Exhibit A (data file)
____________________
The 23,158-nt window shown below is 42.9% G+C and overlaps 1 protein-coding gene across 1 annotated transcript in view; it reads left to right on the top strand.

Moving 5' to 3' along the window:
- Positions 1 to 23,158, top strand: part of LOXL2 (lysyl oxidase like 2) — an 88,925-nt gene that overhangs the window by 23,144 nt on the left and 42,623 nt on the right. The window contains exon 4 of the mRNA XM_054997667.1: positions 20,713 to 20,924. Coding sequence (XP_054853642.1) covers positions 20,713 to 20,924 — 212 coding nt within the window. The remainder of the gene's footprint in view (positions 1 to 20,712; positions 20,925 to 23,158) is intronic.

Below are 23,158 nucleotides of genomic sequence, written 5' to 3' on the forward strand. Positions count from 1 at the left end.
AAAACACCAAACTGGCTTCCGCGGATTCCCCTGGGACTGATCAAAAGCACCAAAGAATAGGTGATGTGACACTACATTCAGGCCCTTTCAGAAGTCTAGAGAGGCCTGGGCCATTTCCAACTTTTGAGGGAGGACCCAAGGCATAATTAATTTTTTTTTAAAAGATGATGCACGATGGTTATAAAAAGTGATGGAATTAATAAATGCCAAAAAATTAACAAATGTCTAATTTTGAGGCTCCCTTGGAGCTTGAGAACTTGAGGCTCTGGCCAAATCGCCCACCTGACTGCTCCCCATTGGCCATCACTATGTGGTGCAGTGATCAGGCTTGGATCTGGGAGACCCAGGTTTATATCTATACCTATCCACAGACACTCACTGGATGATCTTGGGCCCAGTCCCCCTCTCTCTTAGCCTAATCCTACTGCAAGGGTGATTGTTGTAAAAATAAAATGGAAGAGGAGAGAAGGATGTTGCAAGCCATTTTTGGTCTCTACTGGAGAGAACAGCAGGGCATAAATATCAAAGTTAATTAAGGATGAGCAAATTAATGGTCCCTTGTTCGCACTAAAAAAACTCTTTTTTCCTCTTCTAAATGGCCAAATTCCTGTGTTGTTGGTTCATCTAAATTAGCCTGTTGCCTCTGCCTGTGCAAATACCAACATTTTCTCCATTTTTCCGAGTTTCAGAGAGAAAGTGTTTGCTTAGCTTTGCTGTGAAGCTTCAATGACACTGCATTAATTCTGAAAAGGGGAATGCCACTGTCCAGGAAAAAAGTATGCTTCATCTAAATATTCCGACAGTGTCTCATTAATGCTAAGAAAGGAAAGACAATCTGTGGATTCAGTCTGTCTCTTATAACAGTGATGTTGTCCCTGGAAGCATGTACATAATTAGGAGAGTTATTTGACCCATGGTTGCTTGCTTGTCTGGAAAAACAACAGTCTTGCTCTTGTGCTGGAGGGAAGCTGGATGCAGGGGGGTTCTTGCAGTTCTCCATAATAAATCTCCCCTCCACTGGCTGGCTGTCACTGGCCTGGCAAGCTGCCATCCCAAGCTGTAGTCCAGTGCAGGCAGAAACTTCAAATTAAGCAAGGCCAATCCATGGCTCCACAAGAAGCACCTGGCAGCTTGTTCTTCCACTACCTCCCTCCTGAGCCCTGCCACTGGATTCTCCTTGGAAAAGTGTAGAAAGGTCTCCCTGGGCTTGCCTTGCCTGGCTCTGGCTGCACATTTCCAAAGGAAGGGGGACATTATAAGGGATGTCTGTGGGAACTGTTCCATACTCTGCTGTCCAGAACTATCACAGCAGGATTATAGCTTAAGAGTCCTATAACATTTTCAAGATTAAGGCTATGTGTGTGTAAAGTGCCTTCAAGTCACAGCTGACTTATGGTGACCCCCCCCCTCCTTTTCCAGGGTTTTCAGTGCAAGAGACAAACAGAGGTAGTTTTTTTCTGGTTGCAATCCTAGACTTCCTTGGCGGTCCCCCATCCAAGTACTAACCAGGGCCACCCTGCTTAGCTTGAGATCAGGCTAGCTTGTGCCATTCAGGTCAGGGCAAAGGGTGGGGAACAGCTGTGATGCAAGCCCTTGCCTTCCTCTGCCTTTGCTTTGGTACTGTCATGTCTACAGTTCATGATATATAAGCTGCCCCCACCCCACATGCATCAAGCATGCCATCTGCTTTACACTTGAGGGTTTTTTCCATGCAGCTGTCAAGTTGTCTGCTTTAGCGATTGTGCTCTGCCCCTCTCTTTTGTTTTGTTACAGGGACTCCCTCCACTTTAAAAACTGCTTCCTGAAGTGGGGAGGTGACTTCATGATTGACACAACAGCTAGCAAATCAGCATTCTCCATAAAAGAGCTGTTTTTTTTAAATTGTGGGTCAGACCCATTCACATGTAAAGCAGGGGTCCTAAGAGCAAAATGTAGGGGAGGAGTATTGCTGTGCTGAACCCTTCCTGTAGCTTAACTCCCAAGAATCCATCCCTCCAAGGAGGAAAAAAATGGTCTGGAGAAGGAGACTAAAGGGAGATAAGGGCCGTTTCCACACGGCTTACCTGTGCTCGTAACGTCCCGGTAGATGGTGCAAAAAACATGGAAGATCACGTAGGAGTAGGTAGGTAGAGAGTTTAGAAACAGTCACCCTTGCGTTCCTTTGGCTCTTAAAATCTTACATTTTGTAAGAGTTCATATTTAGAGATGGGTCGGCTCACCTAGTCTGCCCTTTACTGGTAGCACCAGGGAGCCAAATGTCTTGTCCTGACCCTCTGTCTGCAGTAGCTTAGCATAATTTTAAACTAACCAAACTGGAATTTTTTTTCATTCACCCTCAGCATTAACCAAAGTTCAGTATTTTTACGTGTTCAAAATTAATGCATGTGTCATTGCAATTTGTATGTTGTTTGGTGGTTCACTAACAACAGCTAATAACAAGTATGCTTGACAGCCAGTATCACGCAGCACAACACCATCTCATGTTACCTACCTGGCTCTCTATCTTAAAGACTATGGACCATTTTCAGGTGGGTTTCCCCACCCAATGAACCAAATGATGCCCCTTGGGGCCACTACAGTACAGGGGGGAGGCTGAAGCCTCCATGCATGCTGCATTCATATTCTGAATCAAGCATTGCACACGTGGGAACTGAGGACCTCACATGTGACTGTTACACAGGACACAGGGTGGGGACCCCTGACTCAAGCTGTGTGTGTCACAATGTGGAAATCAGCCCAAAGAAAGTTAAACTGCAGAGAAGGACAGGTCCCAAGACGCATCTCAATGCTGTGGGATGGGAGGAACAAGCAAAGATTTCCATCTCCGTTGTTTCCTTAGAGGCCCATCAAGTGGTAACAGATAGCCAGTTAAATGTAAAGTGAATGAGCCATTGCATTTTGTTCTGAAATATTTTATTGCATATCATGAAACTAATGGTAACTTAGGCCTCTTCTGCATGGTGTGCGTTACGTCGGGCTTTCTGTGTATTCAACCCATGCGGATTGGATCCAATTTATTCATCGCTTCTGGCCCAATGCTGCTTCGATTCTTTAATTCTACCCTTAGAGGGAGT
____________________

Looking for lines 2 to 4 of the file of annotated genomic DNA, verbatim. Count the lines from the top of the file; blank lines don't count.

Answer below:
Moving 5' to 3' along the window:
- Positions 1 to 23,158, top strand: part of LOXL2 (lysyl oxidase like 2) — an 88,925-nt gene that overhangs the window by 23,144 nt on the left and 42,623 nt on the right. The window contains exon 4 of the mRNA XM_054997667.1: positions 20,713 to 20,924. Coding sequence (XP_054853642.1) covers positions 20,713 to 20,924 — 212 coding nt within the window. The remainder of the gene's footprint in view (positions 1 to 20,712; positions 20,925 to 23,158) is intronic.

Below are 23,158 nucleotides of genomic sequence, written 5' to 3' on the forward strand. Positions count from 1 at the left end.